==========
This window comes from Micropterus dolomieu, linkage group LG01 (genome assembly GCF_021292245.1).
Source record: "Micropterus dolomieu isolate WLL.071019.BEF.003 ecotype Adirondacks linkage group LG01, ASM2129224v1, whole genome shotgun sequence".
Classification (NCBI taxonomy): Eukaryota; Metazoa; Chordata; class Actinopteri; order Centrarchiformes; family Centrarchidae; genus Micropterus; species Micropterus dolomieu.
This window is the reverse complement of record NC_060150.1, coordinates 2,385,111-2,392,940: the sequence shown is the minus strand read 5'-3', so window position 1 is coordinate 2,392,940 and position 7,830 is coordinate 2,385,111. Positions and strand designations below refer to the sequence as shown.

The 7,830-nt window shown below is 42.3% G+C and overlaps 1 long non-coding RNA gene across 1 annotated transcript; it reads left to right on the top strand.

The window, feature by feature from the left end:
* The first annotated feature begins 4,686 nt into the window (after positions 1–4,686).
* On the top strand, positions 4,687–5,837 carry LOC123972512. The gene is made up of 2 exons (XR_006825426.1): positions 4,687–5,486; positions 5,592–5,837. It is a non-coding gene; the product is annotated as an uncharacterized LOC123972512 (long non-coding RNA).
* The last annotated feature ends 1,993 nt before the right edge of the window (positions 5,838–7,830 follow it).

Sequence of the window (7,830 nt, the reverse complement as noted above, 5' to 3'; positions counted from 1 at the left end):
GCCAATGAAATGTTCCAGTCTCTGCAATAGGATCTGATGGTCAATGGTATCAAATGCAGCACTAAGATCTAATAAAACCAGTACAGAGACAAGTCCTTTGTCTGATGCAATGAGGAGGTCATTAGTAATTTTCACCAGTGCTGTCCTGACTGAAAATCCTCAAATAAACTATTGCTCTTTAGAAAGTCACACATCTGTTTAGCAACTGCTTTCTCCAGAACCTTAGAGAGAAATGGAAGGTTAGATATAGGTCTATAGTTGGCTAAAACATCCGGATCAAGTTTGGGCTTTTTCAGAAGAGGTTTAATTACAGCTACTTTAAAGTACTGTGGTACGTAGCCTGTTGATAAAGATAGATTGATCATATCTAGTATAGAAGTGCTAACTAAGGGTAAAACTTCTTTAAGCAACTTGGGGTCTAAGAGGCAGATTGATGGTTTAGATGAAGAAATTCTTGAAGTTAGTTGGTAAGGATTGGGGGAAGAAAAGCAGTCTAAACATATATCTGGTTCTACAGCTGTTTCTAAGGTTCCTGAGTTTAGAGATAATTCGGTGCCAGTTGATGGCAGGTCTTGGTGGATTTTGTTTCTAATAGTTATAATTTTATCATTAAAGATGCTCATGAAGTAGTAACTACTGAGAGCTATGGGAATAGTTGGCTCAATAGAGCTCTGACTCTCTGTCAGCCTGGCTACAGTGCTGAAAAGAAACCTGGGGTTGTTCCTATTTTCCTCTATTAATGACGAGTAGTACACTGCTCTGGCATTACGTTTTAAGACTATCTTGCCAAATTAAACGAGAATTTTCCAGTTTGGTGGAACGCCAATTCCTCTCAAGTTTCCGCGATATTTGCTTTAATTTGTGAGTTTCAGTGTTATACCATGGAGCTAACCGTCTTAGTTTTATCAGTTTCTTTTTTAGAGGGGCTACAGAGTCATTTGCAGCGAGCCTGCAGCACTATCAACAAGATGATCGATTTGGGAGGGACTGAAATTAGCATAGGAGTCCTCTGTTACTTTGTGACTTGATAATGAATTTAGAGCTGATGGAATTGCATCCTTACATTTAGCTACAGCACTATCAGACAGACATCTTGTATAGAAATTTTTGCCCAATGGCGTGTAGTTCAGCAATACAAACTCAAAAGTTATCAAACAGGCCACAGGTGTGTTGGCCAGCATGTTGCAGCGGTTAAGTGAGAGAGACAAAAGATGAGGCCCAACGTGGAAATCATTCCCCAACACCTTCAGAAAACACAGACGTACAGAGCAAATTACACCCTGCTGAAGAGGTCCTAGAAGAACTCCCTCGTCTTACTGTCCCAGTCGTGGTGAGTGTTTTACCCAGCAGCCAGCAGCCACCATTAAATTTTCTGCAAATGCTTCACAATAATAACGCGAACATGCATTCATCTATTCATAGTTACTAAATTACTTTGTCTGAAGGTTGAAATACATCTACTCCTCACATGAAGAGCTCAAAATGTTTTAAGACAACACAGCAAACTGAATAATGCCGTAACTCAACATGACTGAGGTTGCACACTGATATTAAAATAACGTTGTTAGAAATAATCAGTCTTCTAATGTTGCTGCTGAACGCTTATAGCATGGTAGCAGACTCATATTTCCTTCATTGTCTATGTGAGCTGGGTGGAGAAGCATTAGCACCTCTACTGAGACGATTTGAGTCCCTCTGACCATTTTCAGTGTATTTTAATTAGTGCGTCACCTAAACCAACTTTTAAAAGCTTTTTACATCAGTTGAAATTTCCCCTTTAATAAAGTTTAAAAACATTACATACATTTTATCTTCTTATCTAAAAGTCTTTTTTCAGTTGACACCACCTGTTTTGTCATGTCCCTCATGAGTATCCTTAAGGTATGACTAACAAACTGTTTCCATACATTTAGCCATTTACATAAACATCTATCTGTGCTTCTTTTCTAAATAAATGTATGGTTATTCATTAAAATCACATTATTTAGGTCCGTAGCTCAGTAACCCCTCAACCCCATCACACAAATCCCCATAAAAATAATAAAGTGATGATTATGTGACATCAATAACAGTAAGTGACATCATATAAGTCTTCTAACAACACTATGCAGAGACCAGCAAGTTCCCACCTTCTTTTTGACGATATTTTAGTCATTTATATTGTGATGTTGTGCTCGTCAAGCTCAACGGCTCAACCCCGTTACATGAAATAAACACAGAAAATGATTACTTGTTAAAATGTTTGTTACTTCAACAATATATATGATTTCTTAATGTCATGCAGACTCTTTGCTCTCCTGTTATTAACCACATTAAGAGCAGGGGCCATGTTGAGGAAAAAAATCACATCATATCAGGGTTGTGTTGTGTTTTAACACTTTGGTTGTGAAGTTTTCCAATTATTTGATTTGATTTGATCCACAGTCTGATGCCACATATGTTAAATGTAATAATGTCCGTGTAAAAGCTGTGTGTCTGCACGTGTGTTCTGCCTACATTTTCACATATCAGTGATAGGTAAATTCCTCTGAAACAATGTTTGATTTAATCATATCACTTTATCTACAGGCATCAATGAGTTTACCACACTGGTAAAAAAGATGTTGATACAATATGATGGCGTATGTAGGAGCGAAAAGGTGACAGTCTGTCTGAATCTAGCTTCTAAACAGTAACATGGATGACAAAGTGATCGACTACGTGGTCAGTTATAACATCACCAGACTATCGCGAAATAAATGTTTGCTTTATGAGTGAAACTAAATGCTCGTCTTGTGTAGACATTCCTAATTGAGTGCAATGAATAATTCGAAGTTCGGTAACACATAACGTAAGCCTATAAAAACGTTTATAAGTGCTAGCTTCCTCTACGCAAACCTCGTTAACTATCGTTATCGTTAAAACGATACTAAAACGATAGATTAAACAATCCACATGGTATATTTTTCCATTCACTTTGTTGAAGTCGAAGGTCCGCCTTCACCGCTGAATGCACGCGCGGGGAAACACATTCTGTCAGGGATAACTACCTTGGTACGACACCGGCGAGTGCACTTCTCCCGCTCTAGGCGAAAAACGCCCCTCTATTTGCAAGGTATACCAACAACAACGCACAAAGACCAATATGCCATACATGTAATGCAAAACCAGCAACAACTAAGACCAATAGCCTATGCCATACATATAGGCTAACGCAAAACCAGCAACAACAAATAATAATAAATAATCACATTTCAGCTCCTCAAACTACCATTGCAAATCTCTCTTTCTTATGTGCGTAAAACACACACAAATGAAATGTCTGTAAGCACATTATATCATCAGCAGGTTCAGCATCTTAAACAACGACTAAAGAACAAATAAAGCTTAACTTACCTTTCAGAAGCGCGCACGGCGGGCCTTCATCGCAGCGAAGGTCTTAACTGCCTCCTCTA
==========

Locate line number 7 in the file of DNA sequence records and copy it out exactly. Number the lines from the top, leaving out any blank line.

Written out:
* The first annotated feature begins 4,686 nt into the window (after positions 1–4,686).